My mother’s in town, and since she’s an antiques dealer, that means a trip to the flea market. One of the best things about living in Los Angeles is that there’s a great flea market almost every weekend. I’m partial to the Pasadena City College flea, the first Sunday of the month. Santa Monica, the second and fourth Sunday, is quite nice though a bit pricey. Third Sunday means Long Beach, a bit of a haul from my house but a great show. But there’s only one true heavyweight champion.
The Rose Bowl Flea Market is one of the largest monthly markets in the United States. It stretches around the 100,000-seat stadium and far our into the parking lot. There are all manner of goods for sale - a big section selling swap meet junk, candles and artisinal honey, a huge antiques and vintage area that’s bigger in itself than pretty much any other show in California.
But for clothing lovers, the mother lode is over the trickling Arroyo, a concrete bridge away. There are hundreds of clothing dealers from all over the country, buying and selling. In fact, they come from all over the world - there are dozens of Japanese and European dealers filling duffel bags for the plane ride home.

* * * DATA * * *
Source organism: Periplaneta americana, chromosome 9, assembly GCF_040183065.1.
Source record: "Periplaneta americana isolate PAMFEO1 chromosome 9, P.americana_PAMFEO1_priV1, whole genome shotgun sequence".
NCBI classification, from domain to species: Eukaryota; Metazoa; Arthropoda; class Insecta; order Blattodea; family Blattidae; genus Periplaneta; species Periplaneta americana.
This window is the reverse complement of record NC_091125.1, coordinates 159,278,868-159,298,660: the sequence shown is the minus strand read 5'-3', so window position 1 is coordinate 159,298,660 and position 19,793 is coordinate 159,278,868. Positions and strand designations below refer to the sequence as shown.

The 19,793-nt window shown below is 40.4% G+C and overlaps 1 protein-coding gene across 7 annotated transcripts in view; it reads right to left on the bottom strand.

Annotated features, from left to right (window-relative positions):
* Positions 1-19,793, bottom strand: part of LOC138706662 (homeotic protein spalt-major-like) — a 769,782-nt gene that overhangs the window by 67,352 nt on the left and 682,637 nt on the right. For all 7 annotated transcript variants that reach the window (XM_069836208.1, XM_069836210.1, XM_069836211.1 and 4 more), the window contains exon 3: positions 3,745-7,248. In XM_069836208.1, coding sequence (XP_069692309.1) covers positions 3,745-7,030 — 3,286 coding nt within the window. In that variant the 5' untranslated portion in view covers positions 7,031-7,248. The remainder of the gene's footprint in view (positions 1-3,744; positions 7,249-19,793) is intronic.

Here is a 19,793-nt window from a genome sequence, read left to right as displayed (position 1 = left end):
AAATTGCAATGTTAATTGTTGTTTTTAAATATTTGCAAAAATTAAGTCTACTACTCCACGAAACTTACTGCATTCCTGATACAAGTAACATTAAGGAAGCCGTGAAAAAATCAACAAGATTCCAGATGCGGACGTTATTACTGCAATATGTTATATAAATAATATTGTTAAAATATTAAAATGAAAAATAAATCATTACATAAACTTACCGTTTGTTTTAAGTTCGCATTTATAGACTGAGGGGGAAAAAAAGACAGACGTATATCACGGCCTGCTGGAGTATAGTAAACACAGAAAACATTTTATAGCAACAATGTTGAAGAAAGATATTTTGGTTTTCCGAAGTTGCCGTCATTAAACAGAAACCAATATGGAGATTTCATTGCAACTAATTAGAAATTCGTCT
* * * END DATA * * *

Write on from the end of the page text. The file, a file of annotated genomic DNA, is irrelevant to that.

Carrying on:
There’s plenty of miscellaneous vintage menswear. Standbys like letter jackets, band t-shirts and embroidered Western shirts. Tons of militaria, old and new - a few dealers always have really impressive foreign surplus, and if you’re just looking for an old Army jacket, you can find one at any of a hundred stalls. A few dealers specialize in workwear or Rockabilly garb. I even spotted one dealer selling traditional menswear.
It’s not always just old stuff, either. The folks from Yuketen were on hand, offering a sample sale selection of shoes at $100-150, plus a few racks of Monitaly sportcoats and a few bags. A young man representing a brand called Heirloom & Co. was selling shirts and henleys for $25-35 (they retail, he told me, for more than $100). I bought a t-shirt - it’s gorgeous, but after a run through the washing machine it’s too short for my 6′3″ frame.
If you decide to hit the Rose Bowl, a few words of warning. First: don’t expect a thrift store selection. Very little tailored clothes, a lot of vintage t-shirts. Second: arrive early. The waves of chumps start rolling in around 10:30. Be there by seven or eight if you really want to shop. Third: remember that the time to buy it is when you see it. There are no re-dos in the flea market shopping game.